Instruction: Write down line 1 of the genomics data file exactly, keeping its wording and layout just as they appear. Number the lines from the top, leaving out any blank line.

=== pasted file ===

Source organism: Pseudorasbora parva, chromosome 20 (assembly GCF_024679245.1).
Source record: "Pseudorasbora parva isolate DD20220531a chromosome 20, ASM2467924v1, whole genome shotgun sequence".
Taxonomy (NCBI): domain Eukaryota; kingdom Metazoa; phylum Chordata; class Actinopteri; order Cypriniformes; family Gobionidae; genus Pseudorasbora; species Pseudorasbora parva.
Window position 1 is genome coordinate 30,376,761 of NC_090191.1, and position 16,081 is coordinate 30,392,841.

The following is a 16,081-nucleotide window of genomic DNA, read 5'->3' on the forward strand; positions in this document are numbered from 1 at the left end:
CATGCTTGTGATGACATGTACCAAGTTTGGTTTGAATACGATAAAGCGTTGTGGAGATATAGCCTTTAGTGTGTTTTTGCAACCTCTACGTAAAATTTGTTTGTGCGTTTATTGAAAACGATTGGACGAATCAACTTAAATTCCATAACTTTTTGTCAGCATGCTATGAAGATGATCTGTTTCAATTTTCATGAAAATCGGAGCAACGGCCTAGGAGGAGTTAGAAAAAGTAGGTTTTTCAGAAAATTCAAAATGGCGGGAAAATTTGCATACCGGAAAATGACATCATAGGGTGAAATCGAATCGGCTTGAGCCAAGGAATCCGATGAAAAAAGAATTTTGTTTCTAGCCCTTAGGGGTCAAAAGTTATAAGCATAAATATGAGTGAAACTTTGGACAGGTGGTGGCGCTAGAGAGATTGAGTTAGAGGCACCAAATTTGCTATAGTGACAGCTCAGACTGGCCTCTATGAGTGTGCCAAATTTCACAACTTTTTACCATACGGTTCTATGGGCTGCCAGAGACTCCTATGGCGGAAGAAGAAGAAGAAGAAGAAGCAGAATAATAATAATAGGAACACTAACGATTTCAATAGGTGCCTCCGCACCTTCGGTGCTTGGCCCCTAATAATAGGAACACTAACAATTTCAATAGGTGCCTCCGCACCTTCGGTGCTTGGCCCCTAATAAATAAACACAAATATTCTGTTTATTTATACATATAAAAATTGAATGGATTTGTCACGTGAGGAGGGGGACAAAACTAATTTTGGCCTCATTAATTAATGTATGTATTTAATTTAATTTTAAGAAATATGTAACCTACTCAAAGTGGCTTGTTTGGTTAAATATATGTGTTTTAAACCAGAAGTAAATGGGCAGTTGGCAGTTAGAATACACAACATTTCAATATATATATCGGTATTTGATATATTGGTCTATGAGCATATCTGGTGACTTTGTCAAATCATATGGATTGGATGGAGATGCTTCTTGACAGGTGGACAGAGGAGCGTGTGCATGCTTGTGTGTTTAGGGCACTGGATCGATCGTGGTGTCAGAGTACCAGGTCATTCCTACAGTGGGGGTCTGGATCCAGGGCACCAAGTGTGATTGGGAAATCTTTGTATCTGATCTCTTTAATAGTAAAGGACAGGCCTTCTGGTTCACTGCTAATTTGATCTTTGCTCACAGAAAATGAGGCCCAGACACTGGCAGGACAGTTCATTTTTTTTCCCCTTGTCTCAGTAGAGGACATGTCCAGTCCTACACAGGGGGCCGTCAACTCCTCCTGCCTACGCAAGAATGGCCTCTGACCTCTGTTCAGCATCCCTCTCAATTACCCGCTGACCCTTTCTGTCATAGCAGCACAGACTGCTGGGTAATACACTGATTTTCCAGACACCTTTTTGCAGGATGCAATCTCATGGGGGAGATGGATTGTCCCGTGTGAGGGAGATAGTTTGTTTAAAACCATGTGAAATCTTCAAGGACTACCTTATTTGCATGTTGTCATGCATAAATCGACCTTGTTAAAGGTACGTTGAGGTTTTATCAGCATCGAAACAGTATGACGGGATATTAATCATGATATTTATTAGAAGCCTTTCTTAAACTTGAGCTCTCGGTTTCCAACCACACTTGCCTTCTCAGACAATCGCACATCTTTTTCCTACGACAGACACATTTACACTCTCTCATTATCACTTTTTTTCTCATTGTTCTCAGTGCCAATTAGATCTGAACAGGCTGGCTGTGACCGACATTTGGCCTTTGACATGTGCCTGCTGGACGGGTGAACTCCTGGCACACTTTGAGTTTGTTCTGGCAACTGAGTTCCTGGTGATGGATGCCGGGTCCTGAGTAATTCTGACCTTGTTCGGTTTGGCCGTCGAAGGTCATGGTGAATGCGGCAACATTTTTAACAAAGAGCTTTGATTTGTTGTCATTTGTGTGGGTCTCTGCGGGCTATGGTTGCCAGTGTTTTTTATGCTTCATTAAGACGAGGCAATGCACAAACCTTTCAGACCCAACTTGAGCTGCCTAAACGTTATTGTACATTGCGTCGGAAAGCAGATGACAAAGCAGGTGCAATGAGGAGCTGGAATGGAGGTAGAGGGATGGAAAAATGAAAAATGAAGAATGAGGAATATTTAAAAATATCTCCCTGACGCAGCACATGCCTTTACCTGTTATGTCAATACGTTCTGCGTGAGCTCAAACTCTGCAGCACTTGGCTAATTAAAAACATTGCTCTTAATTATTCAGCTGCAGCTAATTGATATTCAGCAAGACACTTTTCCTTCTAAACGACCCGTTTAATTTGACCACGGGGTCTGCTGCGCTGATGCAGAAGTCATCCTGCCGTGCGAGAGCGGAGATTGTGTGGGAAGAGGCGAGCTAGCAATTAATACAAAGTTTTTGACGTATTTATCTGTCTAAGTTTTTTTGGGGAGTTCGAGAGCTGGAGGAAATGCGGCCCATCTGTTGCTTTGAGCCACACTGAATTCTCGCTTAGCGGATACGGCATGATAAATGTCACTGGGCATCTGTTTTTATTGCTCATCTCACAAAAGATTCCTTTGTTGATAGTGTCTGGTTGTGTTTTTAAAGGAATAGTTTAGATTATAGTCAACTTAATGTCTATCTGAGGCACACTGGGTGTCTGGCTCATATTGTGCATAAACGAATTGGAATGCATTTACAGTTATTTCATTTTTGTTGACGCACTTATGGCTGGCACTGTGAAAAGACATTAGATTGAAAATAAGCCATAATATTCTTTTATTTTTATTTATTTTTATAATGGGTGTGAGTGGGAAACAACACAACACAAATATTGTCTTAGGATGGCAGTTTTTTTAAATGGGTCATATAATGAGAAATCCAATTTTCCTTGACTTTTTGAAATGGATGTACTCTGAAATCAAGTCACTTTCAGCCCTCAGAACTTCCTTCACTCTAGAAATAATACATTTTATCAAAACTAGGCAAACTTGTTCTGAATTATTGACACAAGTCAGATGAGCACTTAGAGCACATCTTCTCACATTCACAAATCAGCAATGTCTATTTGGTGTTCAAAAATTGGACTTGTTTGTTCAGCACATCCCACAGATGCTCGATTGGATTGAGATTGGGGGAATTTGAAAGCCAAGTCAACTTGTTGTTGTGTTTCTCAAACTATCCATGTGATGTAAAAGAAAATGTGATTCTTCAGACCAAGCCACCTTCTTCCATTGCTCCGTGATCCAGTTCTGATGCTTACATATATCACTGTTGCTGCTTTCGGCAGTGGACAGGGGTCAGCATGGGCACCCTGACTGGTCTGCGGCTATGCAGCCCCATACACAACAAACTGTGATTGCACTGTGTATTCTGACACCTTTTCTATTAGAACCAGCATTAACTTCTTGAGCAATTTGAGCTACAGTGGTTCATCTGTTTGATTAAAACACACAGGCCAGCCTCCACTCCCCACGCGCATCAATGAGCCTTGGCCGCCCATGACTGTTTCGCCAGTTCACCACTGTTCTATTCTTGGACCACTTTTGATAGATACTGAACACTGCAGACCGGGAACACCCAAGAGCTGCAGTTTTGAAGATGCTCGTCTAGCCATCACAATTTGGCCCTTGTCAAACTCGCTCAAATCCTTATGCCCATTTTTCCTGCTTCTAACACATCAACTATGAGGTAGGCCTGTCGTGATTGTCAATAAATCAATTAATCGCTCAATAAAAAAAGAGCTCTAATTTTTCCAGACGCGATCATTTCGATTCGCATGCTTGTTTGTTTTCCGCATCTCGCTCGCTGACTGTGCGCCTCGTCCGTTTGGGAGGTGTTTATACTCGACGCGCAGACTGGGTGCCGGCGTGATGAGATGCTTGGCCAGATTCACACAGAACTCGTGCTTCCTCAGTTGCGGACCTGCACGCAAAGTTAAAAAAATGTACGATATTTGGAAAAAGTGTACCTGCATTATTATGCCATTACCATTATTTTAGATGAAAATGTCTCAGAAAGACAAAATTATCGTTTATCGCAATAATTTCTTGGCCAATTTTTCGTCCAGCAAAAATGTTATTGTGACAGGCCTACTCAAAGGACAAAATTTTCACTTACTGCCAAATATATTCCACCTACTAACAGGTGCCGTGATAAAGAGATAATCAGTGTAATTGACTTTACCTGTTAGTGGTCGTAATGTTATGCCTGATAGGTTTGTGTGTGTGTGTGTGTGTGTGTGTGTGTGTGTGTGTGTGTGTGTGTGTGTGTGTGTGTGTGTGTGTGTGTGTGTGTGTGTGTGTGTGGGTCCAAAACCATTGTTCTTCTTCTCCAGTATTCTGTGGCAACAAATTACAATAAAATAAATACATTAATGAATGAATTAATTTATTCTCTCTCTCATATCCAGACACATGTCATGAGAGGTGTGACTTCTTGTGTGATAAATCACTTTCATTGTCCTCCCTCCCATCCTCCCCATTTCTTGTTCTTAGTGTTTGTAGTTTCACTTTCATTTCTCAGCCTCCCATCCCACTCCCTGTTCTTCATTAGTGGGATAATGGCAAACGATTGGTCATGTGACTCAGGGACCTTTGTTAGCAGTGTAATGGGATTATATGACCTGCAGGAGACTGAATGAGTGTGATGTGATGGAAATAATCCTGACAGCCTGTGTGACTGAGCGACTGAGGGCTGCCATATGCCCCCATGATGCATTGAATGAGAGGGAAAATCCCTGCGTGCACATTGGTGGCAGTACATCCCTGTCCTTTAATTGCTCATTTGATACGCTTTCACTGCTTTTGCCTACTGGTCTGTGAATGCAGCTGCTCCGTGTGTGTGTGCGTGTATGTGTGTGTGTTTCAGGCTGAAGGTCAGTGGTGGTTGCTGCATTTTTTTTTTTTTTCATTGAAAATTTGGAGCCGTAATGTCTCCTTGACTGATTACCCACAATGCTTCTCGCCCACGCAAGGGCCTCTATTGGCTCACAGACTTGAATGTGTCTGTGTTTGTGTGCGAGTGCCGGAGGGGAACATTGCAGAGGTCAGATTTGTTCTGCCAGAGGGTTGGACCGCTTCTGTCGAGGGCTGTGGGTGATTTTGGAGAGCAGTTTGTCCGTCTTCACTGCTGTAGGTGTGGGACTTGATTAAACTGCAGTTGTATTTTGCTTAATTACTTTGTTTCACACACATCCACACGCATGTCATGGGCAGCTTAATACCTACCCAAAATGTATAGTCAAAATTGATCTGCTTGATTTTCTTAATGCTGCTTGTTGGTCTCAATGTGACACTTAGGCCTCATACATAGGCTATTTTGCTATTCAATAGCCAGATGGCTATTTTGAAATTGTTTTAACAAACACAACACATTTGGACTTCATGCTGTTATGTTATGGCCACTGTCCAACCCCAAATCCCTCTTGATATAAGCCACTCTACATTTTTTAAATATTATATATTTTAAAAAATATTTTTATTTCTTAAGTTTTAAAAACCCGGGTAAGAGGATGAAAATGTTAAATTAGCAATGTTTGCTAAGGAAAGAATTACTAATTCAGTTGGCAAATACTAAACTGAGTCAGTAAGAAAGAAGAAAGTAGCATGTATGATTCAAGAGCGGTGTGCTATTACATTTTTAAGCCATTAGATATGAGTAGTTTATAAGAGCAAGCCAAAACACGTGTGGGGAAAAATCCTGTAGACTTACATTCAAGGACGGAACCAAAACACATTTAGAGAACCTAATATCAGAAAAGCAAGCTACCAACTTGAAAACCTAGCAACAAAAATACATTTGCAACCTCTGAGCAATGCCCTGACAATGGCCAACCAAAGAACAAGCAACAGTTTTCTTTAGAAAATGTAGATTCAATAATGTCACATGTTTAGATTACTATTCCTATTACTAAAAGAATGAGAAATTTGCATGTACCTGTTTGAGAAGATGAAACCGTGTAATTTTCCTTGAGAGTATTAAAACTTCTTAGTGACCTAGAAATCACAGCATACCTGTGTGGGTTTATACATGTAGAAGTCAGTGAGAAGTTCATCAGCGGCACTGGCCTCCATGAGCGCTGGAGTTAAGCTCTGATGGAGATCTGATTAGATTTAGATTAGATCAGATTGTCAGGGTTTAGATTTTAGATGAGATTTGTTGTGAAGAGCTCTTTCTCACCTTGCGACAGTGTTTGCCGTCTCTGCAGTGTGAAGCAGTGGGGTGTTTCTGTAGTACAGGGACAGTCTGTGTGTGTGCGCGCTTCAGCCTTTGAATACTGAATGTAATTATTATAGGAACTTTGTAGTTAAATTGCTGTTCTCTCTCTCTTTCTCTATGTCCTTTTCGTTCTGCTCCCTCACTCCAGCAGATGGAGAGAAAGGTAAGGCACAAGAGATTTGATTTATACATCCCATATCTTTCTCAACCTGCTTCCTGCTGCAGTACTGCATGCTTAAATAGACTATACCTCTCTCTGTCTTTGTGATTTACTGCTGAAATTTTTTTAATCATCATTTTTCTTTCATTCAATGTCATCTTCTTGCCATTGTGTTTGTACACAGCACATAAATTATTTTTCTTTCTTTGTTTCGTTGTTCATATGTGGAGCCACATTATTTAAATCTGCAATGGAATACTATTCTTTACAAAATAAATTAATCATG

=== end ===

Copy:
Source organism: Pseudorasbora parva, chromosome 20 (assembly GCF_024679245.1).